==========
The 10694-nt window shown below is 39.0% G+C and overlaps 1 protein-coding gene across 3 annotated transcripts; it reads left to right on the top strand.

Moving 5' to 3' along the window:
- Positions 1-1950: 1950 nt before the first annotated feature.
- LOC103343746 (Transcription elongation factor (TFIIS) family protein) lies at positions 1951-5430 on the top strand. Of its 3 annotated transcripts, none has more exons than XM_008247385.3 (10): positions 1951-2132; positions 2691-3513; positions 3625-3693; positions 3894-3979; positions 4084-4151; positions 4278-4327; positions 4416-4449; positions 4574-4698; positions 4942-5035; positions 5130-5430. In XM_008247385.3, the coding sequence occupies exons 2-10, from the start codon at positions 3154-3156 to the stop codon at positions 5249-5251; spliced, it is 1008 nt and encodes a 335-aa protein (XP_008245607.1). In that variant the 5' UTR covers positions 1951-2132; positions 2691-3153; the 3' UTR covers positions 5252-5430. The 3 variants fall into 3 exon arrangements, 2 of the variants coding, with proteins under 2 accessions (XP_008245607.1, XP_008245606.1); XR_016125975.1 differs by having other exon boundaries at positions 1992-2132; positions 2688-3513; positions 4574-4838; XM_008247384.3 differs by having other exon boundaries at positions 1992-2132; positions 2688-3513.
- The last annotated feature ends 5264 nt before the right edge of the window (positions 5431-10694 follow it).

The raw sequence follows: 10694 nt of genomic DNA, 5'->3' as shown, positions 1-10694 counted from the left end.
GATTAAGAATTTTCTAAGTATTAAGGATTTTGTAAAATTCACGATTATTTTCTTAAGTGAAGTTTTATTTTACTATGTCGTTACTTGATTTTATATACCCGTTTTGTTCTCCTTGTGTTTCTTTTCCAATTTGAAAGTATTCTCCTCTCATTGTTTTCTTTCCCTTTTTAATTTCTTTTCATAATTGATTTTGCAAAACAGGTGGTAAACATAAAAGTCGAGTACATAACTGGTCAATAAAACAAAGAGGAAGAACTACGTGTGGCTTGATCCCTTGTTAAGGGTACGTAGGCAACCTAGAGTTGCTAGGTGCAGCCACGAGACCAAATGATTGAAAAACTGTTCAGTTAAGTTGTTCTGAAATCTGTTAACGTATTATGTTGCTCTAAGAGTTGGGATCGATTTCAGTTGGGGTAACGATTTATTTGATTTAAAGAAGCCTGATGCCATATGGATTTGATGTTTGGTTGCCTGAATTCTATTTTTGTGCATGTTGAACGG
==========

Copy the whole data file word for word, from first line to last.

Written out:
The 10694-nt window shown below is 39.0% G+C and overlaps 1 protein-coding gene across 3 annotated transcripts; it reads left to right on the top strand.

Moving 5' to 3' along the window:
- Positions 1-1950: 1950 nt before the first annotated feature.
- LOC103343746 (Transcription elongation factor (TFIIS) family protein) lies at positions 1951-5430 on the top strand. Of its 3 annotated transcripts, none has more exons than XM_008247385.3 (10): positions 1951-2132; positions 2691-3513; positions 3625-3693; positions 3894-3979; positions 4084-4151; positions 4278-4327; positions 4416-4449; positions 4574-4698; positions 4942-5035; positions 5130-5430. In XM_008247385.3, the coding sequence occupies exons 2-10, from the start codon at positions 3154-3156 to the stop codon at positions 5249-5251; spliced, it is 1008 nt and encodes a 335-aa protein (XP_008245607.1). In that variant the 5' UTR covers positions 1951-2132; positions 2691-3153; the 3' UTR covers positions 5252-5430. The 3 variants fall into 3 exon arrangements, 2 of the variants coding, with proteins under 2 accessions (XP_008245607.1, XP_008245606.1); XR_016125975.1 differs by having other exon boundaries at positions 1992-2132; positions 2688-3513; positions 4574-4838; XM_008247384.3 differs by having other exon boundaries at positions 1992-2132; positions 2688-3513.
- The last annotated feature ends 5264 nt before the right edge of the window (positions 5431-10694 follow it).

The raw sequence follows: 10694 nt of genomic DNA, 5'->3' as shown, positions 1-10694 counted from the left end.
GATTAAGAATTTTCTAAGTATTAAGGATTTTGTAAAATTCACGATTATTTTCTTAAGTGAAGTTTTATTTTACTATGTCGTTACTTGATTTTATATACCCGTTTTGTTCTCCTTGTGTTTCTTTTCCAATTTGAAAGTATTCTCCTCTCATTGTTTTCTTTCCCTTTTTAATTTCTTTTCATAATTGATTTTGCAAAACAGGTGGTAAACATAAAAGTCGAGTACATAACTGGTCAATAAAACAAAGAGGAAGAACTACGTGTGGCTTGATCCCTTGTTAAGGGTACGTAGGCAACCTAGAGTTGCTAGGTGCAGCCACGAGACCAAATGATTGAAAAACTGTTCAGTTAAGTTGTTCTGAAATCTGTTAACGTATTATGTTGCTCTAAGAGTTGGGATCGATTTCAGTTGGGGTAACGATTTATTTGATTTAAAGAAGCCTGATGCCATATGGATTTGATGTTTGGTTGCCTGAATTCTATTTTTGTGCATGTTGAACGG